A long-kept desire of the people of God has been, and continues to be, the desire for a perfect king. Israel begged God for a king until he relented, and they ended up with King Saul—a fearful, wayward, usurper of God’s authority. To say that he was a disappointment to the people would be an understatement.

From the time of King Saul (about 1,000 B.C.) all the way up to the days of Jesus, Israel continued in their quest for the perfect king. Over time, the picture of the ideal king changed as Israel faced God’s judgements and the dominance of other world powers. But one thing remained the same—they could only imagine a king with power that was limited to the present. They cared more about a king who could overthrow Rome, or whatever world power, than they cared about a king who was good, who was worthy before God, who was righteous enough to command ultimate allegiance.

God had a different kind of king in mind. The prophet Zechariah foretells of the coming king as one who comes from a lowly state, proclaiming, Rejoice greatly, Daughter Zion! Shout, Daughter Jerusalem! See, your king comes to you, righteous and victorious, lowly and riding on a donkey, on a colt, the foal of a donkey.” (Zech. 9:9) God, speaking through Zechariah, cares about a king who is “righteous” and able to lead in perfection.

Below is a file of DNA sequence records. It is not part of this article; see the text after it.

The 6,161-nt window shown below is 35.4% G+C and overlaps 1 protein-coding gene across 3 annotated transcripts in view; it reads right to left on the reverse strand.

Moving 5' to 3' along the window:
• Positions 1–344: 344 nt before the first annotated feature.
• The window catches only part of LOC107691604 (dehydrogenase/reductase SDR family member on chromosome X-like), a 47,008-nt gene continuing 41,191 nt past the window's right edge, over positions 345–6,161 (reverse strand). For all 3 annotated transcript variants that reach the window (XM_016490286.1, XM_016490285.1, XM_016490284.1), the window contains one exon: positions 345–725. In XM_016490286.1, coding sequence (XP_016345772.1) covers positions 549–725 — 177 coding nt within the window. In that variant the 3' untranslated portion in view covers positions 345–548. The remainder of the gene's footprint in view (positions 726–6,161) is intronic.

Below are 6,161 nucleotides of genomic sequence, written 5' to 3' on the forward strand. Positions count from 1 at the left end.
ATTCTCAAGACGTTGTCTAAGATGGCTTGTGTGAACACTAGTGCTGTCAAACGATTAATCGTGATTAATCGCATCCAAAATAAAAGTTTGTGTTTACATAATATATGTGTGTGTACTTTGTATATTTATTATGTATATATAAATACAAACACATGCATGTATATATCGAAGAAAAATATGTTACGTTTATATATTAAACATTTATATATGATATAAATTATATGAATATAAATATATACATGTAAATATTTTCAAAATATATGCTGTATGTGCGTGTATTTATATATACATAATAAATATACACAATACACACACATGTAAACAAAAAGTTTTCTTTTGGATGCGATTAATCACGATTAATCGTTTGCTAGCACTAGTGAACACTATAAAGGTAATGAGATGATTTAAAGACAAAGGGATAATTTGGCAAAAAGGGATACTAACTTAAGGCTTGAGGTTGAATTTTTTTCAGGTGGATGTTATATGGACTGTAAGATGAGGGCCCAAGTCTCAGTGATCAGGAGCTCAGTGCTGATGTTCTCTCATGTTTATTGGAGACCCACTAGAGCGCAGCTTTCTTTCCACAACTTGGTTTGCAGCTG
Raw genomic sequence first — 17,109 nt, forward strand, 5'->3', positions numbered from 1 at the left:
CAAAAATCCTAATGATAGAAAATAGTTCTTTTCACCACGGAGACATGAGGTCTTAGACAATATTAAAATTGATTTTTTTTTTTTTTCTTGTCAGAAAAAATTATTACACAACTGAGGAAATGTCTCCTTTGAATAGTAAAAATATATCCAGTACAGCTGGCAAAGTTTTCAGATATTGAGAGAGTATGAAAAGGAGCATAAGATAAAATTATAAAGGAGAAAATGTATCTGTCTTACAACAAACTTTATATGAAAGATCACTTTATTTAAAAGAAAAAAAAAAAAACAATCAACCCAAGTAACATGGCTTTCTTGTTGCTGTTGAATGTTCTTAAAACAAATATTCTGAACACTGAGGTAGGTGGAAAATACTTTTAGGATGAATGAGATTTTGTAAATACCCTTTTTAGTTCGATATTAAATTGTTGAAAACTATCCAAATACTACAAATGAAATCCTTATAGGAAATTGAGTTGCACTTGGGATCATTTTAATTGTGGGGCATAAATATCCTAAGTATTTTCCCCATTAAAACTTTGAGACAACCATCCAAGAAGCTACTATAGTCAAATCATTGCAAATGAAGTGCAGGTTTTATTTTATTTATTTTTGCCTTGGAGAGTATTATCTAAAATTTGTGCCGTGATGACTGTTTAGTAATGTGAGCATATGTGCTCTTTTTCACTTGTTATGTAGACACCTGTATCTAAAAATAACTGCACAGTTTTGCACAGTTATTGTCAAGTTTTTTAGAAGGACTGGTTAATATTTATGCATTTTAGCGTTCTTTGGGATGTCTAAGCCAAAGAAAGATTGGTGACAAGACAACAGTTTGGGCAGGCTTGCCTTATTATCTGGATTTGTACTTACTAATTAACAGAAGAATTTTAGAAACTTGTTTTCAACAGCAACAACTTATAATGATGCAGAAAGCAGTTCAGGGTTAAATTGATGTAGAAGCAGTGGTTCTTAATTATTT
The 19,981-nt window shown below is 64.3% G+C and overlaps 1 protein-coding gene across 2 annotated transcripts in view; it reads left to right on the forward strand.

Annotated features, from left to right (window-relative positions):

The people of Israel are blind to see the kind of king God has been preparing for them. John’s gospel tells us that when Jesus rides into the city on Palm Sunday, the people quote Zechariah 9:9, “The next day the great crowd that had come for the festival heard that Jesus was on his way to Jerusalem. They took palm branches and went out to meet him, shouting, ‘Hosanna!’ and ‘Blessed is he who comes in the name of the Lord!’ and ‘Blessed is the king of Israel!’ Jesus found a young donkey and sat on it, as it is written: ‘Do not be afraid, Daughter Zion; see, your king is coming, seated on a donkey’s colt.’ At first his disciples did not understand all this. Only after Jesus was glorified did they realize that these things had been written about him and that these things had been done to him.” (John 12:12-18)

The people hoped Jesus would become king and a strong military leader, one who would take Rome by storm and liberate the people of God from an oppressive tyranny. Of course, Jesus came to liberate but on a much more personal level. Jesus, the Perfect King, was righteous and holy, making his sacrifice on the cross a true act of liberation from bondage and sin. While his contemporary followers could only see the immediate future, Jesus was the king who came to redeem all past, present, and future calamities by initiating the restoration of all things to God’s intended purpose. Jesus was a different kind of king; the king God’s people truly need.